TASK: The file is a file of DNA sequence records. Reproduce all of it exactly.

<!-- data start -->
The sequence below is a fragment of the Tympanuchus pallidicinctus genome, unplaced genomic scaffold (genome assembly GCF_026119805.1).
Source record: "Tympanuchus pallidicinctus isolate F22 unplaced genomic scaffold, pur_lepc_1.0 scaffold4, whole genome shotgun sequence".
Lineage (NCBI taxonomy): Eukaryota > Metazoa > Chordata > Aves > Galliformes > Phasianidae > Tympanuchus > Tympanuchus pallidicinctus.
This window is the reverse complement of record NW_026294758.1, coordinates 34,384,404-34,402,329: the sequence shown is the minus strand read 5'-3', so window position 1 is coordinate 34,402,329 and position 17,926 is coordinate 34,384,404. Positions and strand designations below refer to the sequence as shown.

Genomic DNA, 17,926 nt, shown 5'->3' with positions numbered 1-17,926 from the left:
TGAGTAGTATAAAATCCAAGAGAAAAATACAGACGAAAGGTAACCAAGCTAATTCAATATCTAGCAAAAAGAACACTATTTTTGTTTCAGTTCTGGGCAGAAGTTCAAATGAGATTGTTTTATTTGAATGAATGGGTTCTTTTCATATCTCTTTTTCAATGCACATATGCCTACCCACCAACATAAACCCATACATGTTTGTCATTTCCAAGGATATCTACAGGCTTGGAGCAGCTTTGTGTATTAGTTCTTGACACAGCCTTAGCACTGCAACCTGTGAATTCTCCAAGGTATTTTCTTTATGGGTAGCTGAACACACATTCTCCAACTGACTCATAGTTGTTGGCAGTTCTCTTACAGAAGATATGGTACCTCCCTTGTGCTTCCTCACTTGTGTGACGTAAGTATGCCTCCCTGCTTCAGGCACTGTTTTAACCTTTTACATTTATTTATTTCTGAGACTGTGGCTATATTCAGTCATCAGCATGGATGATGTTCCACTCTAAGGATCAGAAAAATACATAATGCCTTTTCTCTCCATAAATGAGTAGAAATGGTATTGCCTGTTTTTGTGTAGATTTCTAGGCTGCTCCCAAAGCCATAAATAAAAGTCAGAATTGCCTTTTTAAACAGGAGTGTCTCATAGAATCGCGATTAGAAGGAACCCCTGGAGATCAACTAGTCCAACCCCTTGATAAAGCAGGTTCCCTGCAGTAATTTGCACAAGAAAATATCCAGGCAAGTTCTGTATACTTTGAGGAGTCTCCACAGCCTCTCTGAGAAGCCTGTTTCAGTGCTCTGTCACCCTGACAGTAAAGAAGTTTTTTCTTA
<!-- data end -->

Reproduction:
The sequence below is a fragment of the Tympanuchus pallidicinctus genome, unplaced genomic scaffold (genome assembly GCF_026119805.1).
Source record: "Tympanuchus pallidicinctus isolate F22 unplaced genomic scaffold, pur_lepc_1.0 scaffold4, whole genome shotgun sequence".
Lineage (NCBI taxonomy): Eukaryota > Metazoa > Chordata > Aves > Galliformes > Phasianidae > Tympanuchus > Tympanuchus pallidicinctus.
This window is the reverse complement of record NW_026294758.1, coordinates 34,384,404-34,402,329: the sequence shown is the minus strand read 5'-3', so window position 1 is coordinate 34,402,329 and position 17,926 is coordinate 34,384,404. Positions and strand designations below refer to the sequence as shown.

Genomic DNA, 17,926 nt, shown 5'->3' with positions numbered 1-17,926 from the left:
TGAGTAGTATAAAATCCAAGAGAAAAATACAGACGAAAGGTAACCAAGCTAATTCAATATCTAGCAAAAAGAACACTATTTTTGTTTCAGTTCTGGGCAGAAGTTCAAATGAGATTGTTTTATTTGAATGAATGGGTTCTTTTCATATCTCTTTTTCAATGCACATATGCCTACCCACCAACATAAACCCATACATGTTTGTCATTTCCAAGGATATCTACAGGCTTGGAGCAGCTTTGTGTATTAGTTCTTGACACAGCCTTAGCACTGCAACCTGTGAATTCTCCAAGGTATTTTCTTTATGGGTAGCTGAACACACATTCTCCAACTGACTCATAGTTGTTGGCAGTTCTCTTACAGAAGATATGGTACCTCCCTTGTGCTTCCTCACTTGTGTGACGTAAGTATGCCTCCCTGCTTCAGGCACTGTTTTAACCTTTTACATTTATTTATTTCTGAGACTGTGGCTATATTCAGTCATCAGCATGGATGATGTTCCACTCTAAGGATCAGAAAAATACATAATGCCTTTTCTCTCCATAAATGAGTAGAAATGGTATTGCCTGTTTTTGTGTAGATTTCTAGGCTGCTCCCAAAGCCATAAATAAAAGTCAGAATTGCCTTTTTAAACAGGAGTGTCTCATAGAATCGCGATTAGAAGGAACCCCTGGAGATCAACTAGTCCAACCCCTTGATAAAGCAGGTTCCCTGCAGTAATTTGCACAAGAAAATATCCAGGCAAGTTCTGTATACTTTGAGGAGTCTCCACAGCCTCTCTGAGAAGCCTGTTTCAGTGCTCTGTCACCCTGACAGTAAAGAAGTTTTTTCTTA